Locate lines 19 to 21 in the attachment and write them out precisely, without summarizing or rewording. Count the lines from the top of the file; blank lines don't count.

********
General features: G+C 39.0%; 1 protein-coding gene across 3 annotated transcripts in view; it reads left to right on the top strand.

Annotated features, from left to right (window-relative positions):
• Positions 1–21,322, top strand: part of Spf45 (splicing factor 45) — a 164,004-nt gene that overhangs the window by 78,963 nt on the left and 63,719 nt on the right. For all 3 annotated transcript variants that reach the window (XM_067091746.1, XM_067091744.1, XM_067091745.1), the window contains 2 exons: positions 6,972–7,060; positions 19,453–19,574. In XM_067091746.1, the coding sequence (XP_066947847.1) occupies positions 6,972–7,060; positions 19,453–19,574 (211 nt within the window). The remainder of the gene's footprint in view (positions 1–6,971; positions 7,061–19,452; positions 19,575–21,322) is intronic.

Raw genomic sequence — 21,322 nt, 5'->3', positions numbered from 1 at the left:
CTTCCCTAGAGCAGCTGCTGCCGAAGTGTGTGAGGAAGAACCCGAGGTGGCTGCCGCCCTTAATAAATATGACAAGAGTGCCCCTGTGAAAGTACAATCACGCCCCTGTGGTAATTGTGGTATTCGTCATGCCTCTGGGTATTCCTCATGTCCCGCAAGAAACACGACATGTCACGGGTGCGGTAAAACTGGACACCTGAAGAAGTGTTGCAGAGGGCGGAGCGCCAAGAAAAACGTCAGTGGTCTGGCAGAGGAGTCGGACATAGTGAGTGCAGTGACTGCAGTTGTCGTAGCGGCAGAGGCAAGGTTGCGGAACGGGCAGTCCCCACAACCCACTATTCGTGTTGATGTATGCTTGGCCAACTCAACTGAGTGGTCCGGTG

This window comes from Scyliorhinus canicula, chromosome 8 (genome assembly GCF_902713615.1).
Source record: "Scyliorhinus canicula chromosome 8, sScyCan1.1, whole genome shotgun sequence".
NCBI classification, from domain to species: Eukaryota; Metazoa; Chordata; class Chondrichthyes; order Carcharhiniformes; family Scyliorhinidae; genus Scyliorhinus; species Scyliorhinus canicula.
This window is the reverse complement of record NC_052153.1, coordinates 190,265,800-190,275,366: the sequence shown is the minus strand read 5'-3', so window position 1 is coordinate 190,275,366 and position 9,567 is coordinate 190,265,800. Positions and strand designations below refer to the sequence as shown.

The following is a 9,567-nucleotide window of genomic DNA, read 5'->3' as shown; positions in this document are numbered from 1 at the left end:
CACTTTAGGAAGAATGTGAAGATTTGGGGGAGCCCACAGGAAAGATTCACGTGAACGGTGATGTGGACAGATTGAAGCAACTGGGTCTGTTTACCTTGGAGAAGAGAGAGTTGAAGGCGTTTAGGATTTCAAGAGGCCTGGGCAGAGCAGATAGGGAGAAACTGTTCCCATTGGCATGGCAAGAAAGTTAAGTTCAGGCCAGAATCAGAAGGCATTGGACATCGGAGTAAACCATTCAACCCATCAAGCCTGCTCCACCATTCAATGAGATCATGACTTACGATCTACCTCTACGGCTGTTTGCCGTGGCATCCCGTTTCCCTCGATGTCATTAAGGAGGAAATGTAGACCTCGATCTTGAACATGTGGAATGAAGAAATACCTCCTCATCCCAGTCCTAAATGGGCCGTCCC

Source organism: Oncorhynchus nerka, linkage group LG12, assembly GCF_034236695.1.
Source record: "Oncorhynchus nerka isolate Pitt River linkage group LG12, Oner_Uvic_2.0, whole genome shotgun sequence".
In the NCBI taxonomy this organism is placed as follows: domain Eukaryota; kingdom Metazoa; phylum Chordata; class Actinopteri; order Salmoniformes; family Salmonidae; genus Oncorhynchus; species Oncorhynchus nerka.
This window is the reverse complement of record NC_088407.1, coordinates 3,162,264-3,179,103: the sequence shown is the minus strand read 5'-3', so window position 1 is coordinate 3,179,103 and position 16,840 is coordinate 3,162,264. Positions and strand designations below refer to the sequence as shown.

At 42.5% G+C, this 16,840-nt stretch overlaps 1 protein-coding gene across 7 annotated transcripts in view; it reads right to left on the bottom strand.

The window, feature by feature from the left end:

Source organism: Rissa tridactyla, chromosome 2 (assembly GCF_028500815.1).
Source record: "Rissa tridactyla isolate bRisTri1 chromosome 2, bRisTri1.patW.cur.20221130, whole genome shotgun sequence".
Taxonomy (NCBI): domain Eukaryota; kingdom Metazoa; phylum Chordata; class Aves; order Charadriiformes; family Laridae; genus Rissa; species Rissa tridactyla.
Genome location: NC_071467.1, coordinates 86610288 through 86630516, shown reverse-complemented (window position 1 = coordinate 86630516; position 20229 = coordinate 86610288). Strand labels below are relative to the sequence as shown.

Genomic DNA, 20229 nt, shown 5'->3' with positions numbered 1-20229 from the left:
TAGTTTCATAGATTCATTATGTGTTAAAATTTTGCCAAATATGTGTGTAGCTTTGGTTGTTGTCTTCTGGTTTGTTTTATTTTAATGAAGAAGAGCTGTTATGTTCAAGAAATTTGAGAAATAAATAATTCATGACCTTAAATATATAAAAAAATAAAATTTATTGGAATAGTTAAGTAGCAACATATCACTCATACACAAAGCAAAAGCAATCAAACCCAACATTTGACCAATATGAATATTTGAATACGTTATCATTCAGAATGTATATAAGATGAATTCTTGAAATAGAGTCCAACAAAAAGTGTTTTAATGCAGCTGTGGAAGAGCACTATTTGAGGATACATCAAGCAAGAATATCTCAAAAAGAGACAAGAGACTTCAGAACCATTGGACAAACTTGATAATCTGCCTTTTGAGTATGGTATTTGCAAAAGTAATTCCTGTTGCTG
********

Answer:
Source record: "Rissa tridactyla isolate bRisTri1 chromosome 2, bRisTri1.patW.cur.20221130, whole genome shotgun sequence".
Taxonomy (NCBI): domain Eukaryota; kingdom Metazoa; phylum Chordata; class Aves; order Charadriiformes; family Laridae; genus Rissa; species Rissa tridactyla.
Genome location: NC_071467.1, coordinates 86610288 through 86630516, shown reverse-complemented (window position 1 = coordinate 86630516; position 20229 = coordinate 86610288). Strand labels below are relative to the sequence as shown.